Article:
Columbia College welcomes variety of students

Monday, August 24, 2009 | 6:18 p.m. CDT; updated 7:04 p.m. CDT, Monday, August 24, 2009
Miranda Brinsa, 19, left, greets her friends after purchasing supplies at the bookstore in the Atkins-Holman Student Commons on the Columbia College campus on Monday. Brinsa and her friends, from left, Jillian Rathert, 20; Keriann Russell, 21; Chris Hawkins, 20; and Jamila Kerr, 21, chose to attend Columbia College because of its smaller size. "The professors know who I am; I'm not just a face in the crowd," Brinsa said.

COLUMBIA — At Columbia College's first day of classes, dozens of students roamed the campus on the sunny Monday afternoon. Among them was Roy McSorley, 42, a business major and former member of Air Force.

McSorley is a freshman and beginning his first college experience. “Right now, I’m just trying to figure out the difference between being in the military and being a civilian,” he said.

College spokesman Neal Fandek said first-day enrollment totaled nearly 1,200 students for the day campus in Columbia; the college has more than 30 other campuses nationwide and a thriving online program.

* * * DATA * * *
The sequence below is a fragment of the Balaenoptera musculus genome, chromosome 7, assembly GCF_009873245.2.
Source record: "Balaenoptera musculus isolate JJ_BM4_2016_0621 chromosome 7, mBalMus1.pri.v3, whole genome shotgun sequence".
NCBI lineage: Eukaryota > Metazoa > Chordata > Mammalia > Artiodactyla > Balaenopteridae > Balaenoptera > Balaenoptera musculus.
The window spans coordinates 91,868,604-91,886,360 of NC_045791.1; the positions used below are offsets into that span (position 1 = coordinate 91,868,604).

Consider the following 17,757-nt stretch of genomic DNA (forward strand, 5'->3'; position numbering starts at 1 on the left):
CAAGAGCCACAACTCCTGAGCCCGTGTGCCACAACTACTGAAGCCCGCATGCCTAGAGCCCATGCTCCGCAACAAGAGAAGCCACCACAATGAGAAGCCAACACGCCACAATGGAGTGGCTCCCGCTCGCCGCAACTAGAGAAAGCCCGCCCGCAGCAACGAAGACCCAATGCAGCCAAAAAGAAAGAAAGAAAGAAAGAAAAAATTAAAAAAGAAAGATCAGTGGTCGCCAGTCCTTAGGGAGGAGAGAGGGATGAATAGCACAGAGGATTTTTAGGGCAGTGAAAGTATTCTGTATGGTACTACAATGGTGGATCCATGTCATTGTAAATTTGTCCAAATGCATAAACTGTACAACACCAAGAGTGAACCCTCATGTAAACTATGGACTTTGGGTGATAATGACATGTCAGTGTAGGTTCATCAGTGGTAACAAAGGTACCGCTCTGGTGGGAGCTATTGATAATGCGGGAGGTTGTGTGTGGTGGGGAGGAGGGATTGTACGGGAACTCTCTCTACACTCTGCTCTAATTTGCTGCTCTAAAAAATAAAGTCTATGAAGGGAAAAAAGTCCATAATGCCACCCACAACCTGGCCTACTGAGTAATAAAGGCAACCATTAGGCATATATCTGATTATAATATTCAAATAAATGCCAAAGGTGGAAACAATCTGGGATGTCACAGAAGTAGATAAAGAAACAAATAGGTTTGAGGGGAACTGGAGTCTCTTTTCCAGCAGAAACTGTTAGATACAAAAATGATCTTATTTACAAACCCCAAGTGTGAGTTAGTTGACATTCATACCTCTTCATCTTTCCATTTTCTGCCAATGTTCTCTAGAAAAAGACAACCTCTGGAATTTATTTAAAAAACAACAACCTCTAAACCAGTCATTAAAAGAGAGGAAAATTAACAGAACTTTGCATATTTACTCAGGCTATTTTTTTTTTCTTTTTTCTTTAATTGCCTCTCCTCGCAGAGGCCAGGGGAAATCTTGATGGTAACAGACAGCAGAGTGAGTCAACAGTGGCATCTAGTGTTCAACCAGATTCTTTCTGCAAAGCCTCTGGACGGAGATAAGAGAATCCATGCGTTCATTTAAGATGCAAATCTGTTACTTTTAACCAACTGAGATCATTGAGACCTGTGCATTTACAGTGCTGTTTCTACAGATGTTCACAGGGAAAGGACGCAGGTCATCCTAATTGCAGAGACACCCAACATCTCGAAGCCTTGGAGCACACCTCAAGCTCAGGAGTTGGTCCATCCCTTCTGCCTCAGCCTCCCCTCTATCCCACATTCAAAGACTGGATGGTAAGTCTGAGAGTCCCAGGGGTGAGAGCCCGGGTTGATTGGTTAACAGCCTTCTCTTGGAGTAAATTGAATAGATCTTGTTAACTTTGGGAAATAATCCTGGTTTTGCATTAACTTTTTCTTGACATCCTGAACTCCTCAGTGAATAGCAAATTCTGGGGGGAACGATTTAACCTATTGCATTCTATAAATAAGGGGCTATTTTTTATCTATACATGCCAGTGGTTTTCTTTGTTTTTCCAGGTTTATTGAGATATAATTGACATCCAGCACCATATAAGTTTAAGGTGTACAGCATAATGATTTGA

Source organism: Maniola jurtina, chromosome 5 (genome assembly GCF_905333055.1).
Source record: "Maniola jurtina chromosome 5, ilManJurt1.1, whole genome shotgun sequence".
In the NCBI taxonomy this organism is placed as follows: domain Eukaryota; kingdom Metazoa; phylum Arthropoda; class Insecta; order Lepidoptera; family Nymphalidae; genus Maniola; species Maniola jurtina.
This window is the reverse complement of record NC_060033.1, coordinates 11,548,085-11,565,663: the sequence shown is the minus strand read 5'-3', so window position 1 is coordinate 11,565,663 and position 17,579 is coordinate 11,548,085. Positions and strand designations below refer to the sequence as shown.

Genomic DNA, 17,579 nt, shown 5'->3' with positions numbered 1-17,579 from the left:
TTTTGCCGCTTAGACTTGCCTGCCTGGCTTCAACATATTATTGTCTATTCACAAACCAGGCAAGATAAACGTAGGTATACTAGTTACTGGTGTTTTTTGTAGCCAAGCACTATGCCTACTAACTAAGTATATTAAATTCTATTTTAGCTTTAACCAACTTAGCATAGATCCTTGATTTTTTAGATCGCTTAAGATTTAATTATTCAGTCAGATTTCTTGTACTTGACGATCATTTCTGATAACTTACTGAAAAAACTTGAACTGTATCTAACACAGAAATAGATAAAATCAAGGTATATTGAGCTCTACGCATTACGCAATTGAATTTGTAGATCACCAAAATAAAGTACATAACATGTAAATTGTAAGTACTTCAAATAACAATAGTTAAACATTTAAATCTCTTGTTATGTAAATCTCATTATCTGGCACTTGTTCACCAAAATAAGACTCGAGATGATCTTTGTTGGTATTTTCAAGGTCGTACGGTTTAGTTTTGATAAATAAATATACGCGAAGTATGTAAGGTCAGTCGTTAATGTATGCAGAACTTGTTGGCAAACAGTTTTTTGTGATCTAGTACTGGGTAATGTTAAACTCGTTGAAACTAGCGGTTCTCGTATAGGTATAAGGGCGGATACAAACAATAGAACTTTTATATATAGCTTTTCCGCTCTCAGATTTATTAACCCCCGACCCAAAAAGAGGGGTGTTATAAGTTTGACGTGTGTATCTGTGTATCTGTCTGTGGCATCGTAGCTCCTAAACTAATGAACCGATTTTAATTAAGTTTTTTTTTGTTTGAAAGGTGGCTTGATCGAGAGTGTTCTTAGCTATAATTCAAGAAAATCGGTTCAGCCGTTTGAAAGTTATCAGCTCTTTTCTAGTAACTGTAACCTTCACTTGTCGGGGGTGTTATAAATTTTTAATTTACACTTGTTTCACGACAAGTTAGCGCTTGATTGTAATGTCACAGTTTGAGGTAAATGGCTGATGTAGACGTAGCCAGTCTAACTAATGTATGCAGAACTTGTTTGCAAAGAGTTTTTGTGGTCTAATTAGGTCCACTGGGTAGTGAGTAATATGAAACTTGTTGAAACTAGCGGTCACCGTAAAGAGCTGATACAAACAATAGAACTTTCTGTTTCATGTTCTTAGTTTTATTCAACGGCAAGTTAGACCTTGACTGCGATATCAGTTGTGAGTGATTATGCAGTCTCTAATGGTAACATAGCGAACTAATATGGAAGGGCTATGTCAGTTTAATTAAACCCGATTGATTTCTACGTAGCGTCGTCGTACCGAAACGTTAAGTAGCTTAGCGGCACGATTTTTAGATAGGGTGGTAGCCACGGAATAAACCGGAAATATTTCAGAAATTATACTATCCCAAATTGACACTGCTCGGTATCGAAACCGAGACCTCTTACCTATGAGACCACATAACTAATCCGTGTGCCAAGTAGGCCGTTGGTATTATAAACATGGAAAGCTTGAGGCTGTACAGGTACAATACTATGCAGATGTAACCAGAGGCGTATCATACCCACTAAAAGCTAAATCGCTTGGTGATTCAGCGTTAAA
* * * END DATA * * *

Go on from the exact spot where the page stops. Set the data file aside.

“So far, we’ve seen a 6.5 percent increase in adult higher education from the 2008-09 school year,” Fandek said. “That number encompasses our evening and online classes, as well as our nationwide campus totals.”

McSorley is enrolled in economics, history and English along with other general education requirements. He said his expectation for the school year is to enjoy the new experience of college life.

“I just want to survive it and try not to screw up too bad,” he said.

McSorley noted the importance of the small student-to-faculty ratio at Columbia College, which, according to the school's Web site, is 14 to 1. “The classes so far are laid back compared to what I’m used to, and the professors seem connected,” he said.

Judy Shaw, a piano instructor at the college, also has high hopes for the new school year. Though the college does not yet offer a music major, Shaw hopes students will keep taking her classes.

“I have one student who could be considered an older adult, but I usually see college-age students,” she said. “Adults generally take evening classes.”

Shaw said she looks forward to teaching her students. “The most rewarding thing for me is to see someone get it when they play the piano,” Shaw said.

Nursing senior Meghan Kouba, 23, has a different perspective on the beginning of the semester. Because she takes online and evening classes, Kouba’s schedule varies.

“I started my online classes Monday, but I go to my evening classes on campus,” she said. “I would love to take classes during the day, but they would conflict with my schedule.”

A Columbia resident who hopes to pursue acute care after graduation, Kouba said she is excited to be back in school because she likes the routine. “I’m looking forward to being back in the swing of things and starting my clinicals at the hospital,” she said.

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